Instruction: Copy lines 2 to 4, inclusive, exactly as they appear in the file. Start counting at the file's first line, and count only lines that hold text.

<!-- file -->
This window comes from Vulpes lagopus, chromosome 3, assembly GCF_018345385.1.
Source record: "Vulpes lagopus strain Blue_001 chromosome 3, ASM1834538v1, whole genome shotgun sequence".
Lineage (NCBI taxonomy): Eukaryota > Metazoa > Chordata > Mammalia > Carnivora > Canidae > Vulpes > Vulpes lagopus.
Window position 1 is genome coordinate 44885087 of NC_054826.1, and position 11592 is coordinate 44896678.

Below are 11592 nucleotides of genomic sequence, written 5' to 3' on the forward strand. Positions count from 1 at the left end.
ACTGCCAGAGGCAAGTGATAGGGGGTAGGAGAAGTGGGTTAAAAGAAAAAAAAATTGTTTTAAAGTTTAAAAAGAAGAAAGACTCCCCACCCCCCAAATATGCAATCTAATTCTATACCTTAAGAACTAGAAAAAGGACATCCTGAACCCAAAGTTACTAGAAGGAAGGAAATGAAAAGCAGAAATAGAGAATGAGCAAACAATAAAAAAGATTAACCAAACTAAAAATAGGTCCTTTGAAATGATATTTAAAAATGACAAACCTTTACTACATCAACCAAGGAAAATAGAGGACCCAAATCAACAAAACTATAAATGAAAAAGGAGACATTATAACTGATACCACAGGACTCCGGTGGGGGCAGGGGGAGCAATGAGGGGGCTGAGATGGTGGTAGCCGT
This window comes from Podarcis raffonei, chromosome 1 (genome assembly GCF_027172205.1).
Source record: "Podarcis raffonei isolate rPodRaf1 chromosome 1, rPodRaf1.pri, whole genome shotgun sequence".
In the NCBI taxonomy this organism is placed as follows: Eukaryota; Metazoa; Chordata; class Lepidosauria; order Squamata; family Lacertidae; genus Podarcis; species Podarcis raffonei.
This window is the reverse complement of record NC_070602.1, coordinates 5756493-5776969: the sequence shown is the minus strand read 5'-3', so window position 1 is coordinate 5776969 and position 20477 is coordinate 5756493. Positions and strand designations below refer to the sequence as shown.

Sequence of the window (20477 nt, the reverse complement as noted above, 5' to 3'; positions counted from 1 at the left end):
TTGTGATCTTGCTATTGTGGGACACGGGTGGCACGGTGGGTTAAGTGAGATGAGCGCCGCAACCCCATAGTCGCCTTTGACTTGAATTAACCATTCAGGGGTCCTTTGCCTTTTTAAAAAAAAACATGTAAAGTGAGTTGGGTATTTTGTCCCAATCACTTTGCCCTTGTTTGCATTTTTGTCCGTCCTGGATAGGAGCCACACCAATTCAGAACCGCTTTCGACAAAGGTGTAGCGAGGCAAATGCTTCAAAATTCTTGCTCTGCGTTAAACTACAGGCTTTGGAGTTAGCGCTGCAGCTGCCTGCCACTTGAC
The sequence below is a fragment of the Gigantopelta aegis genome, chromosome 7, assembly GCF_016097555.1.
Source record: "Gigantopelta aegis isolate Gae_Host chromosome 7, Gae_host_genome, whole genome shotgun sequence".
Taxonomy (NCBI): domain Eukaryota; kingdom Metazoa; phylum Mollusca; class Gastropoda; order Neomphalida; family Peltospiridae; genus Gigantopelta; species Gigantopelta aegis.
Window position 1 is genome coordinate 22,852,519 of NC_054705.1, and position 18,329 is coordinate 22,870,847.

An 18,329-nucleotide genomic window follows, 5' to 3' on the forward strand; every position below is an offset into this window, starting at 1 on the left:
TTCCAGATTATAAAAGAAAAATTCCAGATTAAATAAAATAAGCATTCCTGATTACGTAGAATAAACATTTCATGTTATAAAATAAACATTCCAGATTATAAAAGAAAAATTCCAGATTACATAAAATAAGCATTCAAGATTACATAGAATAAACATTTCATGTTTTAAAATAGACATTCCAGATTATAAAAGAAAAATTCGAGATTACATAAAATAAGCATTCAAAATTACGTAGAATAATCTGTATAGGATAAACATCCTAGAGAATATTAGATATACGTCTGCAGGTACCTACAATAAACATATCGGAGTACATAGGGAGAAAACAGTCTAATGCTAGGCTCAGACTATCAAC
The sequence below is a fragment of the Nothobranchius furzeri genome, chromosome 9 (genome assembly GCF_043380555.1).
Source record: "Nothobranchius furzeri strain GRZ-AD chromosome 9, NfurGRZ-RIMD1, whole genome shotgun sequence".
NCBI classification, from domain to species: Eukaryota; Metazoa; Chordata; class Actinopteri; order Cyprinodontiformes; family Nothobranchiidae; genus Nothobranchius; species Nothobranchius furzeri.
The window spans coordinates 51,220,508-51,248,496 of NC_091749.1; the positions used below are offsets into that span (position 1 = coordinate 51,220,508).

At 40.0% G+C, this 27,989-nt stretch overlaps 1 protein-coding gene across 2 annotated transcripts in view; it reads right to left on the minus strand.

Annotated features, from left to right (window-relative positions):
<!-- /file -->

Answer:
Source record: "Vulpes lagopus strain Blue_001 chromosome 3, ASM1834538v1, whole genome shotgun sequence".
Lineage (NCBI taxonomy): Eukaryota > Metazoa > Chordata > Mammalia > Carnivora > Canidae > Vulpes > Vulpes lagopus.
Window position 1 is genome coordinate 44885087 of NC_054826.1, and position 11592 is coordinate 44896678.